Google Analytics, for illustration, registers distinctive Facebook sources varying based on devices used to log in to Facebook and also registers the source of visit, if it’s from an app or a site. Well, that’s just a fact, and you don’t have to go to that extend!

The recommended practice is to have a filter that is unificatory in your Google Analytics View that replaces all Facebook sources with just one; well, that filter isn’t that easy to use to make historical comparisons.

If the filter isn’t set up in Google Analytics, you can utilize the function, CASE to do a similar operation in Google Data Studio and show simple and valuable information.

5. Combine your data sources

A huge advantage of Google Data Studio is that it enables you to present data from various sources in one visualization. You’ll be able to highlight not as it were data from Google Analytics but from Google Ads, Facebook, YouTube, Instagram, Google Sheets, and CRM, etc.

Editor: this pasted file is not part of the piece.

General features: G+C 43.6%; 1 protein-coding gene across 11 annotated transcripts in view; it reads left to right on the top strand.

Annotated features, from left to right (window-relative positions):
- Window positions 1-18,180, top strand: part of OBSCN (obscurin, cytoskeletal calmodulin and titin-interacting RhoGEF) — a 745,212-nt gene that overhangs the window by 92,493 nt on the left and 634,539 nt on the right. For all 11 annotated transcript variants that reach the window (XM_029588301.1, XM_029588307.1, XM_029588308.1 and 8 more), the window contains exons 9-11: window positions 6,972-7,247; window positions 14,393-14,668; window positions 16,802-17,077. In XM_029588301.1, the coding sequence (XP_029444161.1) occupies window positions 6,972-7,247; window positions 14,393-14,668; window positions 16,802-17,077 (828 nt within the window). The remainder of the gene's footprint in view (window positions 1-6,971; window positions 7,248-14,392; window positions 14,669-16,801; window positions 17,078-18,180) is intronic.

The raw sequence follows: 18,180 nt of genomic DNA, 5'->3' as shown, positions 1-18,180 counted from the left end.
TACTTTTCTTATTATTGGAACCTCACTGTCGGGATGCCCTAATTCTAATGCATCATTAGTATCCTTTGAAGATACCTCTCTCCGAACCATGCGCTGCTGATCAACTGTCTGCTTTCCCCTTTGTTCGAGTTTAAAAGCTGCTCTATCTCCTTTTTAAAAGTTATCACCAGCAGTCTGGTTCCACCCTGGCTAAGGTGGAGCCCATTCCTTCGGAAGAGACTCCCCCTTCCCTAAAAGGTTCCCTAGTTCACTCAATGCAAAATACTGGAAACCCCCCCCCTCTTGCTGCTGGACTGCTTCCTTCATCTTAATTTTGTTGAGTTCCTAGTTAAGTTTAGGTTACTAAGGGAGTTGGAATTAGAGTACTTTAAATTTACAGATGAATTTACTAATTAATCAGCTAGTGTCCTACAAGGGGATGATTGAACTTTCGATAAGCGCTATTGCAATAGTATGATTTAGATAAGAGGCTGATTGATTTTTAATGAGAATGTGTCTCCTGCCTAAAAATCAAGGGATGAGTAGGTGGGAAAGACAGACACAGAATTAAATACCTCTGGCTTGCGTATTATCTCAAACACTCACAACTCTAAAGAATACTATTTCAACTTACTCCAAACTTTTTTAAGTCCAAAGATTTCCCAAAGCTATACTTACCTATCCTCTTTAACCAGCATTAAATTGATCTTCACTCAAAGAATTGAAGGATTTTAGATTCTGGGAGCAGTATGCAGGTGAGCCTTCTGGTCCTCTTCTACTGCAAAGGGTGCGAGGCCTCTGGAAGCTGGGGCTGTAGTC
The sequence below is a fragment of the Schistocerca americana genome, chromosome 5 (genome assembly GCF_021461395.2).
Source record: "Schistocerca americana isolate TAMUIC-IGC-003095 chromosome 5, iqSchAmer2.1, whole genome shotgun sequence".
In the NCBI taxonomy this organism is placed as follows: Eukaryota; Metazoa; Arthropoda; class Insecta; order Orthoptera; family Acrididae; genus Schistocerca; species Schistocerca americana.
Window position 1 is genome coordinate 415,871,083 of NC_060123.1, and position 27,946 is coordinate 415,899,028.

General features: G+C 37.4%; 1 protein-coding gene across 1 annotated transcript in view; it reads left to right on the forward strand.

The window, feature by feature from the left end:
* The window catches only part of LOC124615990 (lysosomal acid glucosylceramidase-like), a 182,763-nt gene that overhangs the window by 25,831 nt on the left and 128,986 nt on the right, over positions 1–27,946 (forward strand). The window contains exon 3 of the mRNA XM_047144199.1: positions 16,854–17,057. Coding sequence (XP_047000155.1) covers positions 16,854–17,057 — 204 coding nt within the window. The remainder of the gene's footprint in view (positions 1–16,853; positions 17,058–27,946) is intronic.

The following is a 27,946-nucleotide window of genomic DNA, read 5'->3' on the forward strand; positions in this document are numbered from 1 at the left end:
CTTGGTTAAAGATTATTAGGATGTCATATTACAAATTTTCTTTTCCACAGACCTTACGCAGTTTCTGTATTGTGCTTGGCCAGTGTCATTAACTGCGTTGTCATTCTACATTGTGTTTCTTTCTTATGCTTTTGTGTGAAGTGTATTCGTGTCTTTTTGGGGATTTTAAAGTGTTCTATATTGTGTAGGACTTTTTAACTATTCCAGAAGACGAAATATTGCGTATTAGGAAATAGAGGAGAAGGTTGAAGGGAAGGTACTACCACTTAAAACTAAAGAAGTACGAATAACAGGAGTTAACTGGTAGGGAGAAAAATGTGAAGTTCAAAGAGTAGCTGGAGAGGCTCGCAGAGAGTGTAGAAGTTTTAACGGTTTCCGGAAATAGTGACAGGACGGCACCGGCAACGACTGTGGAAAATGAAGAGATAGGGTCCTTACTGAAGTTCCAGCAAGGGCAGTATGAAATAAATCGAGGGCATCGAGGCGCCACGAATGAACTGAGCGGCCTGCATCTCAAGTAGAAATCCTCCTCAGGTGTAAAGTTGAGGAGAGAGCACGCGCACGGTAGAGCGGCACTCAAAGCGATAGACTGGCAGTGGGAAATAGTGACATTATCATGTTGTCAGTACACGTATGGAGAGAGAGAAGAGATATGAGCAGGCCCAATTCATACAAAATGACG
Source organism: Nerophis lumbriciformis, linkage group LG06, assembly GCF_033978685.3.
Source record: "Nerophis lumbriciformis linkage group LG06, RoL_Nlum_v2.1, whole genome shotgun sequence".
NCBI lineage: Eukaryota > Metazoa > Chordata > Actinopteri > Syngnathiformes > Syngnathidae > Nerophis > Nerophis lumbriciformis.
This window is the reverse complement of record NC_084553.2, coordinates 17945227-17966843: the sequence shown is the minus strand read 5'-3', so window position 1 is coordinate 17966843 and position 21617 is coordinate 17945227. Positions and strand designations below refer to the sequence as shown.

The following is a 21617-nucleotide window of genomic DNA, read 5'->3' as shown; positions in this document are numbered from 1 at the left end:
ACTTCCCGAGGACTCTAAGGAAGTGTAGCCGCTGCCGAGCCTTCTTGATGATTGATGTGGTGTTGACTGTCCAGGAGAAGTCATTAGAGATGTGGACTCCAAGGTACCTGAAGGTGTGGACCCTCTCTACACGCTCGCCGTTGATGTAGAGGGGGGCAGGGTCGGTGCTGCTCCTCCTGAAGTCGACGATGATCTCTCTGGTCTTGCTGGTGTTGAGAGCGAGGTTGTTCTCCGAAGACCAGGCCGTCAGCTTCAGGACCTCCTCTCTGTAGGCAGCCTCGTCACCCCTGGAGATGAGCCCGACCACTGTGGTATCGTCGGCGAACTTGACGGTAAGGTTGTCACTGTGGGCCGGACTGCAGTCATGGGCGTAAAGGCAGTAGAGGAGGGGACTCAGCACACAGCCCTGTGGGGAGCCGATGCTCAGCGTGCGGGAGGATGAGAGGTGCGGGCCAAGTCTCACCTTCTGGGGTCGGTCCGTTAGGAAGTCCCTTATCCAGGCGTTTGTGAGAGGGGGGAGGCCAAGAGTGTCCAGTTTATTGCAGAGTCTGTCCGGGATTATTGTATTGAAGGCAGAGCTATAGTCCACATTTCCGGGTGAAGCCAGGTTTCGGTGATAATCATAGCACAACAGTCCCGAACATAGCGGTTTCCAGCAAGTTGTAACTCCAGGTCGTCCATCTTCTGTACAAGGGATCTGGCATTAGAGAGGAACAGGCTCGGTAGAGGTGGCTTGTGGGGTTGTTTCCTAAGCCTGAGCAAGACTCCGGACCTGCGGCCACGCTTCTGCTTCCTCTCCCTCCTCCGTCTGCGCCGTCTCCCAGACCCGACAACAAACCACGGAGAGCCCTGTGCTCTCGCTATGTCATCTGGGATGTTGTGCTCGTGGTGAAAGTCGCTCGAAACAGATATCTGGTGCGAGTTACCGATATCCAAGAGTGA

A basic chart from any supporting data source can be supportive. For illustration, you’ll layer data from Google Search Console into any report.

That assists you to prove analytics data, uncover regular patterns, or exhibit accomplishments that haven’t however recognized as traffic.

Here are some bright ideas to get started with that dashing dashboards!

The excellence of Google Data Studio is that you just can construct actually any kind of marketing report or dashboard using it. Be that as it may if you’re dealing with blank-page-disorder (you heard that right!) ….here are some ideas.

1. Paid channel comparisons

Since advertising platforms like Google Ads, Facebook Ads, and LinkedIn Ads stores their performance data on their siloed UIs, Data Studio is extraordinary for bringing all this data into a single view.

2. Paid Social comparisons

When you’ve got ahold of the paid channels that work great for the audience and of course your purposes, you’ll need to begin reporting on the performance of campaign-level inside each channel.

3. SEO Reporting